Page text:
Last weekend my father’s mother passed away – my Oma.
She was 93, which is a really big number to reach, and I cannot say the end was unexpected. It doesn’t make the passing of a loved one any less sad; it has, I think, made grieving a little easier, knowing that she is resting peacefully now and I take comfort in believing that she is now reunited with the son she lost so many years ago – my father – who was taken from this life before her, in an unnatural order of things.
My own current circumstances meant I couldn’t make it to the funeral in South Africa, which took place yesterday. My mom was there, and both my sisters, and my uncle – Oma’s surviving son – and of course all of the extended family that goes along with all of them. Mom said the funeral was lovely, if you can say that about a funeral. Various people who knew her said various things about her, and the young care-giver who had been looking after her during the days over the last few months of her life sang a hymn. It actually did sound lovely, and I was glad (in a tearful kind of way) because that’s what Oma was. Lovely.
The overwhelming feeling that resides in the place that she holds in my heart is love. She loved her family completely and utterly and that is her legacy.
I remember stopping in to see her on my way home from school as a kid, on my bicycle. She always had cooldrink and freshly baked lemon cake and we’d sit chatting away at her kitchen table, and I remember her smile and sunshine and the taste of sweet lemons as clearly as if it were yesterday.
I remember countless Christmas Eve dinners – the 5 course meals: her secret-ingredient salad dressing; the main course was duck, only we found out as we grew older that it was actually rabbit but she thought we’d be upset if we knew when we were younger but by then we were hooked on the delicious recipe; the prawn cocktail starters; the trifle for dessert… and then the grown-ups would make us wait until they had their coffee and were all sitting down before we could open our presents that were sitting glinting at us from under the tree. I remember her eyes sparkling behind her glasses – I think she must’ve loved teasing us and making us wait!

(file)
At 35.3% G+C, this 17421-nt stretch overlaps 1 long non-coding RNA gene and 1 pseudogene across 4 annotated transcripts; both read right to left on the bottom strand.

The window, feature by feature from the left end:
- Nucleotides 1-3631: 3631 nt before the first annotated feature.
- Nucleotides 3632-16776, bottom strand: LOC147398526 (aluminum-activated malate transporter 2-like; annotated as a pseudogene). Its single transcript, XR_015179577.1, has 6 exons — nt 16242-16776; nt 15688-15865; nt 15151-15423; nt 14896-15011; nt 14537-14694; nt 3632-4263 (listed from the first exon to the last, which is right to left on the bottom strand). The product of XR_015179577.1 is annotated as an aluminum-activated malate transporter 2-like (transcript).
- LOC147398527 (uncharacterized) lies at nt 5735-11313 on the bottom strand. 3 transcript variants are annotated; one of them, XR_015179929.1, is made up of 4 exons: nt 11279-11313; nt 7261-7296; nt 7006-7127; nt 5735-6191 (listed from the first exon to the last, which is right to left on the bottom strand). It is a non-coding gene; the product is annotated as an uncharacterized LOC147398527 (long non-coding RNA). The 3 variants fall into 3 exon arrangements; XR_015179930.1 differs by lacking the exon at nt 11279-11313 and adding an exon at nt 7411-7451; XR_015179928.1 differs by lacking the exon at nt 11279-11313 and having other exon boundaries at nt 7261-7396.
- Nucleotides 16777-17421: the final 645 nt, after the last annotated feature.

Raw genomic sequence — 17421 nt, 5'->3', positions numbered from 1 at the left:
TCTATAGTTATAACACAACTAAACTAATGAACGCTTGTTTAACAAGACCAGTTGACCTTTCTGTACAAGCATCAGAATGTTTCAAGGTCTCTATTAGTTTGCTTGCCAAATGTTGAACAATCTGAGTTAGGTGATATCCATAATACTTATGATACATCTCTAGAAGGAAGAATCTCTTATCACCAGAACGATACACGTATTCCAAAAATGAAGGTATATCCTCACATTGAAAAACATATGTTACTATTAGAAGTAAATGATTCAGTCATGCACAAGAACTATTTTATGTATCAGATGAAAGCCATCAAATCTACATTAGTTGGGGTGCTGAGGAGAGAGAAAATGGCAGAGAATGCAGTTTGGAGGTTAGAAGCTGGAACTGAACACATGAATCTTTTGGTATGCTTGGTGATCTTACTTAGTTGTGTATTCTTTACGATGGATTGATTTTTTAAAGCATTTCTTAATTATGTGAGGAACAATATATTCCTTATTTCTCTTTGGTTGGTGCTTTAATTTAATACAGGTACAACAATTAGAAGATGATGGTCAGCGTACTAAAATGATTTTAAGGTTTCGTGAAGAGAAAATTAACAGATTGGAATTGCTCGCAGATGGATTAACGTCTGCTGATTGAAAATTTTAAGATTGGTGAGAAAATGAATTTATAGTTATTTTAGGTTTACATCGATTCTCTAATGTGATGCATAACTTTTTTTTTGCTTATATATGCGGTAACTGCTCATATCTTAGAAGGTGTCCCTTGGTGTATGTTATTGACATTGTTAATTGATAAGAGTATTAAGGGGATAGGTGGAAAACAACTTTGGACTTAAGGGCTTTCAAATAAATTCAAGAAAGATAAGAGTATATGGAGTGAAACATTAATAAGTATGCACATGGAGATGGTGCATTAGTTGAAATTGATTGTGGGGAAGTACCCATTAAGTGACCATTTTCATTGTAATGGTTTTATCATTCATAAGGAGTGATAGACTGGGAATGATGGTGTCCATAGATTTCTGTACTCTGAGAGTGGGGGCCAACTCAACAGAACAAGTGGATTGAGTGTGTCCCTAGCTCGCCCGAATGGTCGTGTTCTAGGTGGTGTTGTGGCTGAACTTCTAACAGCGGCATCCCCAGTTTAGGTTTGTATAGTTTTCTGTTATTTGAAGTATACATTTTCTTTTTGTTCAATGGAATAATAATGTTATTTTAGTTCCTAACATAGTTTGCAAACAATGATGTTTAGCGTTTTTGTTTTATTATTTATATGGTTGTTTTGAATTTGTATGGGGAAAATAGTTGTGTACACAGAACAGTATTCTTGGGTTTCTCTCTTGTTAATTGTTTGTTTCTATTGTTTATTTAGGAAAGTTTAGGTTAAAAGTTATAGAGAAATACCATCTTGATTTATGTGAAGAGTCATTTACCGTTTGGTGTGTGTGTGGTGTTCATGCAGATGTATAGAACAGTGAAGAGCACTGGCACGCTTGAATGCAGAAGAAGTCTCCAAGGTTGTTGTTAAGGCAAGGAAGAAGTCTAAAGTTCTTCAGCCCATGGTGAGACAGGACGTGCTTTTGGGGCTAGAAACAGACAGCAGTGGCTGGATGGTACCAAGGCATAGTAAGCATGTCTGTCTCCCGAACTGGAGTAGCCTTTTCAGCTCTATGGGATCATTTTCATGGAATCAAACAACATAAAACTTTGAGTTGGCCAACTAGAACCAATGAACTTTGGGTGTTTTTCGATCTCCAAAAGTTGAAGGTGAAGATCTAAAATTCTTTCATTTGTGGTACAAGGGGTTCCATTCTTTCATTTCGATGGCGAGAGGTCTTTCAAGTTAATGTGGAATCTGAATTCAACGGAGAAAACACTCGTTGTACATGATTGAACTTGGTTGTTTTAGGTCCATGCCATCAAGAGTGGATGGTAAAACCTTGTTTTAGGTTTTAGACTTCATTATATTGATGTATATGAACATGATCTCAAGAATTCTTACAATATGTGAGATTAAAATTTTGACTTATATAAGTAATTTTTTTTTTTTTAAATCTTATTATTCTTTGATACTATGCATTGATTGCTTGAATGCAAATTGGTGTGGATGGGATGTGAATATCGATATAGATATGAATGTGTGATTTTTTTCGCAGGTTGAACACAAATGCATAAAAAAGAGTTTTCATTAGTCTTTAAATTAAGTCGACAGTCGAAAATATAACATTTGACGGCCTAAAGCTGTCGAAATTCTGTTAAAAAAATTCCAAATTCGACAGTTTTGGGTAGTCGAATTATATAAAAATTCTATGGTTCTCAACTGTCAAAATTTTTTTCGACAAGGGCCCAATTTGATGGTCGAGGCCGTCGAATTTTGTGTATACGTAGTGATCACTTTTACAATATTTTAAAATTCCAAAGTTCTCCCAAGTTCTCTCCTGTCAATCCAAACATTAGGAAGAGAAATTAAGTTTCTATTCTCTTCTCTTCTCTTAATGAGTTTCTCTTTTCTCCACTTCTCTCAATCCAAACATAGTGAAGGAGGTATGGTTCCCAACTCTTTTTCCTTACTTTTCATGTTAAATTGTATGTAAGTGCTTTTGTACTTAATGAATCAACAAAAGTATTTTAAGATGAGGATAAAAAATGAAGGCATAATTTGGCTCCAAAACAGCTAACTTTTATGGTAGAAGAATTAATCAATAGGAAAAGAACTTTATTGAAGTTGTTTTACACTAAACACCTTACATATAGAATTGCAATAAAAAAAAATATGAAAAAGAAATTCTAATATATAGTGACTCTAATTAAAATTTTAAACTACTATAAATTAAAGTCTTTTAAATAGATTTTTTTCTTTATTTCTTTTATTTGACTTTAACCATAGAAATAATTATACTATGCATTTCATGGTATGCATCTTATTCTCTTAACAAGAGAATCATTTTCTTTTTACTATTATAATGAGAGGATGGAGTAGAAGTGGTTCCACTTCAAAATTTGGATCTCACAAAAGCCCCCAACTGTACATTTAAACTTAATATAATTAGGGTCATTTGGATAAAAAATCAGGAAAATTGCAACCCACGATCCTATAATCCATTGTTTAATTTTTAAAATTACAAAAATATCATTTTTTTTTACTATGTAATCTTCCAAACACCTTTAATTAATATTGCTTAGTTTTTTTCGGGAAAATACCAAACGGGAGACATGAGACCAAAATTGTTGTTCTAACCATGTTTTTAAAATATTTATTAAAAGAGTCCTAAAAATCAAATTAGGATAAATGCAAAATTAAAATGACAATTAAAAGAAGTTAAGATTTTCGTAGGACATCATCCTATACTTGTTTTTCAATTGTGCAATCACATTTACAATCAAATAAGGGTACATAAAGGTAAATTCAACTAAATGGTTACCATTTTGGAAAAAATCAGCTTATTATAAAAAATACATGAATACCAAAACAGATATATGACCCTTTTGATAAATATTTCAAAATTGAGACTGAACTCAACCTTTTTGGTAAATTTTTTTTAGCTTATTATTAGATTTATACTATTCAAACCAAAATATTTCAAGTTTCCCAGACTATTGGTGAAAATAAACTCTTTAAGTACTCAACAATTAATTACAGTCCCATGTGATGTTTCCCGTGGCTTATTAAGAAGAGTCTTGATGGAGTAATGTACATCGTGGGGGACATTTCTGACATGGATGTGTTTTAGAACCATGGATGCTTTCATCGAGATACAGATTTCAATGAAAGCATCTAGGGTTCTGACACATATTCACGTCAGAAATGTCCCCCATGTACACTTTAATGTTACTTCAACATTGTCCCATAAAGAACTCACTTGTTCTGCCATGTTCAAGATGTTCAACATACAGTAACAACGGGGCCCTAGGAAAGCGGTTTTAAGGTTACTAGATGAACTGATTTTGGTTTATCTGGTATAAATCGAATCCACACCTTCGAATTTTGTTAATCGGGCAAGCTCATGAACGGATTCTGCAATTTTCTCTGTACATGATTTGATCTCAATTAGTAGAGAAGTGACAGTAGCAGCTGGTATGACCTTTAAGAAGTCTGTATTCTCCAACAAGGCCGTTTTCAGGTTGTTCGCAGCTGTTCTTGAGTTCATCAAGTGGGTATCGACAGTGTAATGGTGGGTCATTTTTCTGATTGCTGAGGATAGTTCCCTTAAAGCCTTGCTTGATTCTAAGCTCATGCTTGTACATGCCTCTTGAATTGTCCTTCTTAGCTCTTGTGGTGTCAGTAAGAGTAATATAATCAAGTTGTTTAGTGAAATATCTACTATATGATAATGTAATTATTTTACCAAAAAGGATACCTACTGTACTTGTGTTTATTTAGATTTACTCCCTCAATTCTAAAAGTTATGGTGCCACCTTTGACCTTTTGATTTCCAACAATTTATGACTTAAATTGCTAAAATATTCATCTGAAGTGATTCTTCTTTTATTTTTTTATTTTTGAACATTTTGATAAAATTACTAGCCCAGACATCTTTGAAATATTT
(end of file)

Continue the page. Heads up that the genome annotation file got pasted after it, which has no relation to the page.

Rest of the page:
Mostly I remember her kindness and her smile. She only ever looked at us with love. Near the end, I got to say goodbye. I was in South Africa about a month ago and I visited her in the hospital. My dear Oma, she looked so frail and tiny. She didn’t have a lot of strength so conversation was difficult. But she knew I was there, and she listened to me prattling on about my life and our plans. And when it was time to leave I looked into her eyes, eyes that seemed much darker than I remembered, and we exchanged a look that was filled with love and unspoken understanding.
And I said goodbye.
I didn’t get to say anything at her funeral. I’m glad I have this place so that I was able to say something anyway. Oma was the kind of person who deserves to be remembered.